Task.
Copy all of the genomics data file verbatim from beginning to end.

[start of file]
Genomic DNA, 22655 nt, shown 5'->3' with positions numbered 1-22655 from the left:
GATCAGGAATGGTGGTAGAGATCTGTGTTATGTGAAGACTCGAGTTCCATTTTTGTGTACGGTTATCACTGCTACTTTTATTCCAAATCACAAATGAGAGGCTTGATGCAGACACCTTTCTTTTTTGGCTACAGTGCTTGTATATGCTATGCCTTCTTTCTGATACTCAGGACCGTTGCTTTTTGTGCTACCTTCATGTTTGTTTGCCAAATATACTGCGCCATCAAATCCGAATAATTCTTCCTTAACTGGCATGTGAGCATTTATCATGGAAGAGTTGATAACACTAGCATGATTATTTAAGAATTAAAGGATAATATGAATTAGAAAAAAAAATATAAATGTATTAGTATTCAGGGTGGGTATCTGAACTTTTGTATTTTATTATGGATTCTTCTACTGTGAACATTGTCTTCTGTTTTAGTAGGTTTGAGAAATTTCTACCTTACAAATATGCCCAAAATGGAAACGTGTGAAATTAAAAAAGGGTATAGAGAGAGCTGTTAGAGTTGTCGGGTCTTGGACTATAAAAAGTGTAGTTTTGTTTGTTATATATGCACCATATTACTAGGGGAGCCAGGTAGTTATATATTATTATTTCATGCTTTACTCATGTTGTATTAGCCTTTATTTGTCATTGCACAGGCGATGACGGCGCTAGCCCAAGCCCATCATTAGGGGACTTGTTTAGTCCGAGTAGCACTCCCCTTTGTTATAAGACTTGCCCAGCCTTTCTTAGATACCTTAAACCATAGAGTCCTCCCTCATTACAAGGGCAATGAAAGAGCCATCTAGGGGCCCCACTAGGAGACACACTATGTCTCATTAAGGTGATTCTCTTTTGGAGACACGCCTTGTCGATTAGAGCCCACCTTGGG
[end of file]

Genomic DNA, 22655 nt, shown 5'->3' with positions numbered 1-22655 from the left:
GATCAGGAATGGTGGTAGAGATCTGTGTTATGTGAAGACTCGAGTTCCATTTTTGTGTACGGTTATCACTGCTACTTTTATTCCAAATCACAAATGAGAGGCTTGATGCAGACACCTTTCTTTTTTGGCTACAGTGCTTGTATATGCTATGCCTTCTTTCTGATACTCAGGACCGTTGCTTTTTGTGCTACCTTCATGTTTGTTTGCCAAATATACTGCGCCATCAAATCCGAATAATTCTTCCTTAACTGGCATGTGAGCATTTATCATGGAAGAGTTGATAACACTAGCATGATTATTTAAGAATTAAAGGATAATATGAATTAGAAAAAAAAATATAAATGTATTAGTATTCAGGGTGGGTATCTGAACTTTTGTATTTTATTATGGATTCTTCTACTGTGAACATTGTCTTCTGTTTTAGTAGGTTTGAGAAATTTCTACCTTACAAATATGCCCAAAATGGAAACGTGTGAAATTAAAAAAGGGTATAGAGAGAGCTGTTAGAGTTGTCGGGTCTTGGACTATAAAAAGTGTAGTTTTGTTTGTTATATATGCACCATATTACTAGGGGAGCCAGGTAGTTATATATTATTATTTCATGCTTTACTCATGTTGTATTAGCCTTTATTTGTCATTGCACAGGCGATGACGGCGCTAGCCCAAGCCCATCATTAGGGGACTTGTTTAGTCCGAGTAGCACTCCCCTTTGTTATAAGACTTGCCCAGCCTTTCTTAGATACCTTAAACCATAGAGTCCTCCCTCATTACAAGGGCAATGAAAGAGCCATCTAGGGGCCCCACTAGGAGACACACTATGTCTCATTAAGGTGATTCTCTTTTGGAGACACGCCTTGTCGATTAGAGCCCACCTTGGG